Children are important at the Royal Danish Ballet

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Here, in this dance-school complex, children are as important to ballet as are the adult dancers and are cherished as next in line to carry on the tradition. For this is the Royal Danish Ballet at home, where a school for would-be ballet dancers is an integral part of the ambiance of the world-famous company.

Watching the children's ballet classes for several mornings this American observer noticed how polite and well-disciplened the youngsters are. But they are far from subdued. Performing every night, learning during the day, they still could hang on the gym bars, go in for a bit of roughhousing, or get into mischief as readily as any kid in an American elementary school might do. But then, energy not one whit abated, they settle into plies and pirouettes. And while waiting their calls to show the teacher the simpler variations of their classwork, they practice double turns in the back of the class. Unfailingly polite to the American visitor, they take absolutely no more notice of me. Poised, that's what they are.

At night the youngsters share the stage with the company dancers. And they share friendship with them, too. One adult dancer told me "While we rub our muscles at rehearsals the children rush in and try to dance our difficult parts."

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In "Konservatoriet," the Bournonville ballet seen on opening night of the recent ballet festival here, the kids really came into their own. In the ballet , three rows of children demonstrate on stage some of the exercises of the Paris studio of the 1820s (where August Bournonville, shaper of the tradition of the Royal Danish Ballet himself danced as a student), doing a less complicated version of the steps that make up the ballet.

And in the front row was 13-year-old Nilas, son of Peter Martins, a principal dancer with the New York City Ballet. Father and son both started their training in the Danish company. Bournonville also followed his father onto the stage. It is a continuing tradition with the Royal Danish.

And at 8:15 very morning, one can see a number of children dropped off at the stage door because they, too, are part of this backstage world. As students at the Royal Danish Ballet School, these children perform in the storybook ballets from the 19th century that make up part of the repertory of the Royal Danish Ballet.

In a tradition that predates Hans Christian Andersen, who was a pupil in the Danish Ballet School more than 150 years ago, children from the ages of seven to 11 come here each year to audition, to see if they will be among the few to spend the rest of their lives as members of the ballet company. For the 13 children picked out of 100 applicants in 1979, this is probably the first year of a lifelong career.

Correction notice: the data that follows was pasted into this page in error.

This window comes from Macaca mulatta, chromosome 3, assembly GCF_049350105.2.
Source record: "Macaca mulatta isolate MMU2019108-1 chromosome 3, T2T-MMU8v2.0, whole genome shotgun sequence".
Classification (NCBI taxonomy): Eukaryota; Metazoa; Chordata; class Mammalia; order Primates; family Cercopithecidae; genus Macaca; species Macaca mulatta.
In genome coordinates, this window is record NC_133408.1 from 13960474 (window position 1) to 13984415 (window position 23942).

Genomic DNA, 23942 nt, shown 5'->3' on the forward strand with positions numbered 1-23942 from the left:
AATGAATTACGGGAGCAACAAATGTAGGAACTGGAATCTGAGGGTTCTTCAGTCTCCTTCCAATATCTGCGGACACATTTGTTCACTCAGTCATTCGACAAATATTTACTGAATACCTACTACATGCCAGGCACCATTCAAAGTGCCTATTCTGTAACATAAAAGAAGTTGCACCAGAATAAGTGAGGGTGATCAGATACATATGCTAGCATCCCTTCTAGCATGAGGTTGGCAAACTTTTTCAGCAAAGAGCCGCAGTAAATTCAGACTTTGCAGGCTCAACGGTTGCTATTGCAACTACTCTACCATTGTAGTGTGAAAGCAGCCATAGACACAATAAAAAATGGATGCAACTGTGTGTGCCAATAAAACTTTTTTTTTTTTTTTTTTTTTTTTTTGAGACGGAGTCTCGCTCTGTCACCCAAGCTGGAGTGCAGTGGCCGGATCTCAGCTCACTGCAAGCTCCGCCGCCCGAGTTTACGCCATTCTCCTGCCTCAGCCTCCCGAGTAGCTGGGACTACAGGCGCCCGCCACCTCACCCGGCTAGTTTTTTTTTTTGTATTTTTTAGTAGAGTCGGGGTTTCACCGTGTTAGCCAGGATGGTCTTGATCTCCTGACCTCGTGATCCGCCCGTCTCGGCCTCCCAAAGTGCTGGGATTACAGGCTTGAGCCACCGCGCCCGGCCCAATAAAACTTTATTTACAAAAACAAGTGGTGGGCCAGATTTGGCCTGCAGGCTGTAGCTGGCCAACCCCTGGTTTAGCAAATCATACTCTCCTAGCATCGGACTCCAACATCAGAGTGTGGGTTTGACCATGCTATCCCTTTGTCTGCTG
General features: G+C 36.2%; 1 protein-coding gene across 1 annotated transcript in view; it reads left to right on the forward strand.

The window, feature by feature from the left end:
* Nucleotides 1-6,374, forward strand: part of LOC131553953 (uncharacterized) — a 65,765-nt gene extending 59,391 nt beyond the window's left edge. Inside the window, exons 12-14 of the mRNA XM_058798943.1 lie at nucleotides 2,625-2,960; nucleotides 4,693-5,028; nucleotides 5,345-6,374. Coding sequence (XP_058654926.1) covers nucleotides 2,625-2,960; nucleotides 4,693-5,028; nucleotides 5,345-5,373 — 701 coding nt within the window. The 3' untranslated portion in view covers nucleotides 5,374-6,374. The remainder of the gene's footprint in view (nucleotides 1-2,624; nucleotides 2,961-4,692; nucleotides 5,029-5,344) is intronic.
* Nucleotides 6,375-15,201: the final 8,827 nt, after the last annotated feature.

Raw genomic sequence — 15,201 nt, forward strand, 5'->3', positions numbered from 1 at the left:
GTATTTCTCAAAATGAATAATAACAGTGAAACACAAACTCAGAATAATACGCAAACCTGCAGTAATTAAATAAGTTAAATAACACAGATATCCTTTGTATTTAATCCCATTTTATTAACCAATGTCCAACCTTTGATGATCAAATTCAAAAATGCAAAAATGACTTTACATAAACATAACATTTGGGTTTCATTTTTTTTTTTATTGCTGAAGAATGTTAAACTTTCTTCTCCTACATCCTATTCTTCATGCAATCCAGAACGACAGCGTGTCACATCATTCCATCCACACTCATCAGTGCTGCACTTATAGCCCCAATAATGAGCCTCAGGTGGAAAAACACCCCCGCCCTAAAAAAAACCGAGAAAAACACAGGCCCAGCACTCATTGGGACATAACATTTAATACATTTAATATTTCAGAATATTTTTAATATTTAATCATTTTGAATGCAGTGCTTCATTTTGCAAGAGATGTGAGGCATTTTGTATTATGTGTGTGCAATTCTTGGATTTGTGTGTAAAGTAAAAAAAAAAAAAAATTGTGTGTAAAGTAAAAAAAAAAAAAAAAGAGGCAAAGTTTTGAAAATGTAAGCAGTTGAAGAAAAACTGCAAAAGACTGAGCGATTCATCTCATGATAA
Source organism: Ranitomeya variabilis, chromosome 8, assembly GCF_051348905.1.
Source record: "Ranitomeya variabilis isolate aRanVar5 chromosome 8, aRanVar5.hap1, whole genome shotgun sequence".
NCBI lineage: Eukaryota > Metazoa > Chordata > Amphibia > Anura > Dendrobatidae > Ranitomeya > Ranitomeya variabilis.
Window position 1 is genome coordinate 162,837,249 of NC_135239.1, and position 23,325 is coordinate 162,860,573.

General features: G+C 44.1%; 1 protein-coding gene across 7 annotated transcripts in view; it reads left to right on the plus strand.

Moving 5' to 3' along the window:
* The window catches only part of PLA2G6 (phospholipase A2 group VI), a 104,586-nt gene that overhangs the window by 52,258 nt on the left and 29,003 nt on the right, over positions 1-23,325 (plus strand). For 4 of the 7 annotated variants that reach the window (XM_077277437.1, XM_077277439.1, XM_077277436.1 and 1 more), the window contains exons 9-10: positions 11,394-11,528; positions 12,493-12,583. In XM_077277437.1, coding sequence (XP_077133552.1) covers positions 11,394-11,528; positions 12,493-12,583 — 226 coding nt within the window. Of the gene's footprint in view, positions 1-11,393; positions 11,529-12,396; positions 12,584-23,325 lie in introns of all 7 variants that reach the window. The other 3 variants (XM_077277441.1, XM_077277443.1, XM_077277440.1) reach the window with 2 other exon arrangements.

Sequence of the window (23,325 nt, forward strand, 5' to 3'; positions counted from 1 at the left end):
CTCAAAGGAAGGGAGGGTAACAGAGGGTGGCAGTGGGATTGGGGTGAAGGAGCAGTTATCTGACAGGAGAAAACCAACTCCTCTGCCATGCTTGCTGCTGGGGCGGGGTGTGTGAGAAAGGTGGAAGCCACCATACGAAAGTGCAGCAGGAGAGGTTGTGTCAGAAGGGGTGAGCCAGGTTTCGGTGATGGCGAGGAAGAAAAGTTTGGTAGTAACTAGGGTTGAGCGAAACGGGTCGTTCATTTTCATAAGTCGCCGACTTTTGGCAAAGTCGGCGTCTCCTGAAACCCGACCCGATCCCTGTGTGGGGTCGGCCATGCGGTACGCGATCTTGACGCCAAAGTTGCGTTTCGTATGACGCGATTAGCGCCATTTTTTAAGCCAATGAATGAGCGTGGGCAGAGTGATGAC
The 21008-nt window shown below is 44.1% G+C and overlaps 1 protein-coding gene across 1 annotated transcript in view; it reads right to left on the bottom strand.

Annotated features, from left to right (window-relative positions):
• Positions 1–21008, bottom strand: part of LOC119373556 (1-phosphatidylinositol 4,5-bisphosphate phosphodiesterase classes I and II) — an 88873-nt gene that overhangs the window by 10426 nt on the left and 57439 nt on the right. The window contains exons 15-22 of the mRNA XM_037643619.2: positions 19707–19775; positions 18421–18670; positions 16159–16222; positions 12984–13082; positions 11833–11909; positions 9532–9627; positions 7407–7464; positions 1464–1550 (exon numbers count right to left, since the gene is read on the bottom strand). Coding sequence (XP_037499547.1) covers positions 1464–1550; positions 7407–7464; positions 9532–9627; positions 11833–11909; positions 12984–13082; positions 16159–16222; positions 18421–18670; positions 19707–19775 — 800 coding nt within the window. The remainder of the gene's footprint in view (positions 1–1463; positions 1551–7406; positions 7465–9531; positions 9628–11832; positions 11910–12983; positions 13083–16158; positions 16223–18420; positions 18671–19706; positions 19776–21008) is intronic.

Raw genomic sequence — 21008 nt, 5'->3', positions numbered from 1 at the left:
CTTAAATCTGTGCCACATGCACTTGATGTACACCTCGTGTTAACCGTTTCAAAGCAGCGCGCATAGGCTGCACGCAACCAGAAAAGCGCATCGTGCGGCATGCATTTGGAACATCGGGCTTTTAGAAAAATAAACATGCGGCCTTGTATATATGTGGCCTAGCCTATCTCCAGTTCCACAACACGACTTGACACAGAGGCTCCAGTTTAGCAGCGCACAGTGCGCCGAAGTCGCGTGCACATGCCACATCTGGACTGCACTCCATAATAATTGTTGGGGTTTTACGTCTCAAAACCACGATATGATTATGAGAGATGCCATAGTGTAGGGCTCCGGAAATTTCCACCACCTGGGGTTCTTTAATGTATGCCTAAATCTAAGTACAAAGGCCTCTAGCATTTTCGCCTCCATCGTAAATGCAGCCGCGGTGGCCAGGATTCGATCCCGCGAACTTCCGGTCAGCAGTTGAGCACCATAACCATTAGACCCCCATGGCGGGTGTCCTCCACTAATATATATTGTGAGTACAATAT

Normally the children remain in the school until they are 16, apprentice with the company for two years, then are taken into the company at 18. The government retires women with full pension at age 43 to 45; men at 48, but many of the dancers continue to perform long after retirement. Niels Bjorn- Larsen has spent 60 years on the stage of the Royal Danish Theater.His daughter, Dinna Bjorn, is also a member of the company.

For the 53 children now enrolled in the Royal Danish Ballet School, which meets daily upstairs in the Royal Danish Theater, the schedule is demanding: On arrival at the theater each morning, they change into leotards and tights (for the girls) and warm-up suits (for the boys), covered by warm bathrobes. You can see these children in their robes flying up and down the staircases at the theater, in perpetual motion as they move from ballet classes to academic classes (for this is total education, not just dance school) to rehearsals.

After morning ballet class, taught by current of former members of the company, come showers and a meal, then school subjects until 4 p.m., with only a 15-minute afternoon break for a snack. the children do not live at the school (unlike children who train at the ballet companies in the USSR), so if they are to appear in an evening performance they can go home but must return to the theater by 7:30 p.m.

The children are paid 27 Danish kroner ($4.97) for appearing in each performance, because they must pay the cost of their makeup themselves. However , the government pays for their schooling. the children take special government examinations to be sure that they are keeping up in academic subjects. In the summers there is a 2 1/2- month holiday.

When the royal danish Ballet comes to the United States again in 1982, probably the children I saw roughhousing will be on stage in Act 3 of "Napoli" and "Konservatoriet" and other ballets in the repertory. And, if they look like proper little angels, always remember that they are real children, mischief and all.

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